Don’t fence me in: Unblocking accessibility issues with customer feedback

Learn how OpenShift and PatternFly use customer communication in their mission to support UX in which all users can roam free.

Joe Caiani


Cowritten by Joe Caiani and Jessie Huff

Photo by Jessica Da Rosa on Unsplash
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“Oh, give me land, lots of land under starry skies above

Don’t fence me in…”

— Cole Porter

Roadblocks in our daily workflow? We’ll pass.

Unplanned delays, context-switch whiplash, crossed fingers, and looming frustration are all unwelcome symptoms of encountering unforeseen blocks in our day-to-day. Putting a blocked task aside to tackle new ones leaves us with a trail of lingering follow-ups and hopes that, at some point, we’ll return to find it unblocked. This process is a surefire ticket for mental exhaustion — and that doesn’t even get into the consequences reaped from leaving essential tasks incomplete.

For Red Hat OpenShift users, blocked tasks mean blocked software deployments, potentially fencing in a user’s entire workflow.

So when we heard a user was being blocked from task completion in OpenShift, it certainly caught our attention. How did this accessibility issue slip through our usability testing?

We’re Joe Caiani and Jessie Huff, Principal UX Developer and Front End Developer on Red Hat’s User Experience Design team, and this is our component comeback story.

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Part 1: Joe investigates an incoming bug describing blocking behavior in OpenShift’s context switcher

In the software world, a blocking bug will halt a release’s entire deployment, meaning stakes were high for a particular user who reported blocking behavior when trying to switch between Administrator and Developer contexts in OpenShift. The bug details revealed the bug impacted a non sighted user working with a screen reader. Because I’m a UX developer on Red Hat’s UXD team, I’d been exposed to screen readers and was aware that our components undergo some testing for them. Since OpenShift uses a mix of in-product and PatternFly components, I investigated the component in question to verify its identity and origin. I found the blocks occurred within a PatternFly dropdown component.

Our PatternFly team is passionate about their mission to create components that are accessible for all users, so I knew they’d be eager to solve this accessibility issue. In order to do so, we needed more information — I followed up with our customer to learn his screen reader type, version, and browser: JAWS 2019 on Google Chrome. Then, I looped in UXD accessibility experts so that we could investigate, discuss, and tackle the blocking issue together. That’s where Jessie comes in.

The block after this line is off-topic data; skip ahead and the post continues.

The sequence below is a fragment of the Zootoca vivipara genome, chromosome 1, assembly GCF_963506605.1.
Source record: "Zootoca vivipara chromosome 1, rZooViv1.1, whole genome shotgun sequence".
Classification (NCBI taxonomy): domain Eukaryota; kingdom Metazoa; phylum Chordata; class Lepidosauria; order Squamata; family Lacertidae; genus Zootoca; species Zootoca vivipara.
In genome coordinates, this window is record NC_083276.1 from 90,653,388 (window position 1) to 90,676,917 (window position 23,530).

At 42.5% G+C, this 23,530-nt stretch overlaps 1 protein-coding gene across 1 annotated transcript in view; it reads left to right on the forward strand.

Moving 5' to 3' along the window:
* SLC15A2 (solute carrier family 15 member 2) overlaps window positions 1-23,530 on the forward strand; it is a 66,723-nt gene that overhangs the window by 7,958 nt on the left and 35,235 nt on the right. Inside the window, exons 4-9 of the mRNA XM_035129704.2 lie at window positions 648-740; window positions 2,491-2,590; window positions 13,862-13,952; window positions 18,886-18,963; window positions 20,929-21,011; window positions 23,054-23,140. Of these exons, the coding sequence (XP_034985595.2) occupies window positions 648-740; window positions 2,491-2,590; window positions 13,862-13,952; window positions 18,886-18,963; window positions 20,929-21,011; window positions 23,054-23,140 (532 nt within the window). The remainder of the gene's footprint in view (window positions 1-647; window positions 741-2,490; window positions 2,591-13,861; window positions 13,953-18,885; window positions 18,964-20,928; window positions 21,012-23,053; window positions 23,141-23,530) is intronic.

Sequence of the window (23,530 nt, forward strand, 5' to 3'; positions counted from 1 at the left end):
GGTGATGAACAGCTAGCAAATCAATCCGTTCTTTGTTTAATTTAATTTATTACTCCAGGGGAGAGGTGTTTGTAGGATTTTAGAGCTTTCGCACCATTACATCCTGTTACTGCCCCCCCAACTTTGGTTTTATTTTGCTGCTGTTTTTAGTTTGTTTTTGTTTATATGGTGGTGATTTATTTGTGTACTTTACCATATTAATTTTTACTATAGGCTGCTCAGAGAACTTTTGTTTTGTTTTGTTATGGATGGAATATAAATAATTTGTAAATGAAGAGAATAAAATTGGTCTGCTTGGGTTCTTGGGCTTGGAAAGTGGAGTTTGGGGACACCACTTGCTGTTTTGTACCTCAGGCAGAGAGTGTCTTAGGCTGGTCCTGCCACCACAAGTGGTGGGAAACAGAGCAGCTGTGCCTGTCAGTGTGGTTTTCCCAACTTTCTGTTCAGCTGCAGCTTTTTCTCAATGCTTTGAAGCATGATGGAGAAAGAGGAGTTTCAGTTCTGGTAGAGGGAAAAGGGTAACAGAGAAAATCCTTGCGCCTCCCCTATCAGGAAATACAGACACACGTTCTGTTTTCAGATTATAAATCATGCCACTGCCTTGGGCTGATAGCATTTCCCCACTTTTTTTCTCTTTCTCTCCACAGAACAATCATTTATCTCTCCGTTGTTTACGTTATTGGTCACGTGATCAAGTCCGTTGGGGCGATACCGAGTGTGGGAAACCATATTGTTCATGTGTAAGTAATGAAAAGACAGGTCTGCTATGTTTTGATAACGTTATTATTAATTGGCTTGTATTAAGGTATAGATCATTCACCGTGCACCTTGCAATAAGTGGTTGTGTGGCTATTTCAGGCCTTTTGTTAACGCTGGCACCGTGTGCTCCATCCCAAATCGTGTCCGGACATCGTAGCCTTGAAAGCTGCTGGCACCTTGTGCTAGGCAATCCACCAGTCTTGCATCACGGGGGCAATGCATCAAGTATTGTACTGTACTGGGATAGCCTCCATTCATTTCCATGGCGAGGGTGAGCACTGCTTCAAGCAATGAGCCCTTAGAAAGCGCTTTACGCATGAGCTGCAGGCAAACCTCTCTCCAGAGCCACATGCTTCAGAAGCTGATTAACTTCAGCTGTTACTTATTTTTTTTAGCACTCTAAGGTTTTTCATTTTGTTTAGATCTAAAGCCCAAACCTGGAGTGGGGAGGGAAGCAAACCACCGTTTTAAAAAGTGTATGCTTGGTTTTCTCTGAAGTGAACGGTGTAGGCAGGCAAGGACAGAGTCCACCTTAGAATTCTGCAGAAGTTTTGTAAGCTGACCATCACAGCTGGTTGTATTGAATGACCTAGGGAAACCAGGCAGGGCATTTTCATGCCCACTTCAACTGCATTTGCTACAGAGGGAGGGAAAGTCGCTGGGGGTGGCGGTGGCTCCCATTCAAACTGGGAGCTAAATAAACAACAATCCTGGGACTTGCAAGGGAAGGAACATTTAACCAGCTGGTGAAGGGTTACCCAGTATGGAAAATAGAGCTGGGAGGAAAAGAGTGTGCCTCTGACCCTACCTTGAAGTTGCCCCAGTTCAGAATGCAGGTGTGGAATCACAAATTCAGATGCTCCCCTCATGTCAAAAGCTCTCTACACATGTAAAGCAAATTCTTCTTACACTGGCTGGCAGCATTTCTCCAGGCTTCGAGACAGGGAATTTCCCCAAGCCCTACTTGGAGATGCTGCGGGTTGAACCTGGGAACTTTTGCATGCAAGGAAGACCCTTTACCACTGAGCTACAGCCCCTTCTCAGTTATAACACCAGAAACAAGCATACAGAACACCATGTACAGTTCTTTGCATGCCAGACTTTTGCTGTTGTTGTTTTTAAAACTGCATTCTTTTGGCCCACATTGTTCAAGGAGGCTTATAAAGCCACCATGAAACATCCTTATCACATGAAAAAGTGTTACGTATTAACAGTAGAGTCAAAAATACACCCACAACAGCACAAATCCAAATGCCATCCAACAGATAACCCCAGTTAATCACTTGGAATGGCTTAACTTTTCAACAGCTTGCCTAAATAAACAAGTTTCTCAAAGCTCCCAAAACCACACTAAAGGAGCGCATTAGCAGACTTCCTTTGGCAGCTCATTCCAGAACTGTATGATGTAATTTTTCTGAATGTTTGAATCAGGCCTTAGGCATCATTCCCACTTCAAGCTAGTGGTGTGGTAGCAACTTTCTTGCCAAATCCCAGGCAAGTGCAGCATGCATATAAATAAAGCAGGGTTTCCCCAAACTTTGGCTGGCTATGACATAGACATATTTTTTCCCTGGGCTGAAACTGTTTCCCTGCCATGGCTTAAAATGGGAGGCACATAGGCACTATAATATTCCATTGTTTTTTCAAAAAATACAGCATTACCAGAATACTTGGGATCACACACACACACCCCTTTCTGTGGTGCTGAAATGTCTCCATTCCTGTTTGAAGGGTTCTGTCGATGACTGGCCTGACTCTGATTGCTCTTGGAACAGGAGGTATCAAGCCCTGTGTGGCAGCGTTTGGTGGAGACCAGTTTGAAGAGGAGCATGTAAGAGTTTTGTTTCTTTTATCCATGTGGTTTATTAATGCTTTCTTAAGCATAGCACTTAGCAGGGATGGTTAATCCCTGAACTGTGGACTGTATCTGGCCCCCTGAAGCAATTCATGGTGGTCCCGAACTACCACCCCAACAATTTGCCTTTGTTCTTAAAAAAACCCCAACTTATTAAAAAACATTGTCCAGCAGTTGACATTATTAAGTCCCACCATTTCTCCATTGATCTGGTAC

Part 2: Jessie leads a PatternFly investigation into dropdown component functionality and solutions

When Joe first mentioned that a customer was having difficulty with using the dropdown in a screen reader, I was a bit surprised. Recently, we’d examined the console with an accessibility lens, and I recalled that it worked great with VO and NVDA. To determine next steps, we needed more information from our customer: Which screen reader were they using, and with which browser? Often, it’s easy to assume that all screen readers will interact the same way, but it’s crucial to test each one due to the variability between them.

JAWS on Chrome 2019 — ah, well that likely explained it. From my anecdotal experience, testing in JAWS can be cumbersome, so it isn’t tested as frequently as other readers like VO or NVDA. The JAWS-testing odds were stacked against us: Our development team works on Macs incompatible with JAWS, and JAWS itself isn’t open source — they require a license. Without a license, tests can only occur in 40-minute windows, meaning JAWS is much more difficult to test in practice. My test flow involves two screens: I display my work on my work computer while running tests on my personal one. To begin a new JAWS testing session, I need to throw my work into a preview platform like Surge on my work machine, then run over to my personal one, restart it, and launch the JAWS application — all before I can even look at the test’s corresponding pull request (PR) review. JAWS testing requires you to restart your computer each round to ration 40-minute testing periods without the option to set content up in advance, a frustrating mechanism that makes accessibility testing, well… fairly inaccessible.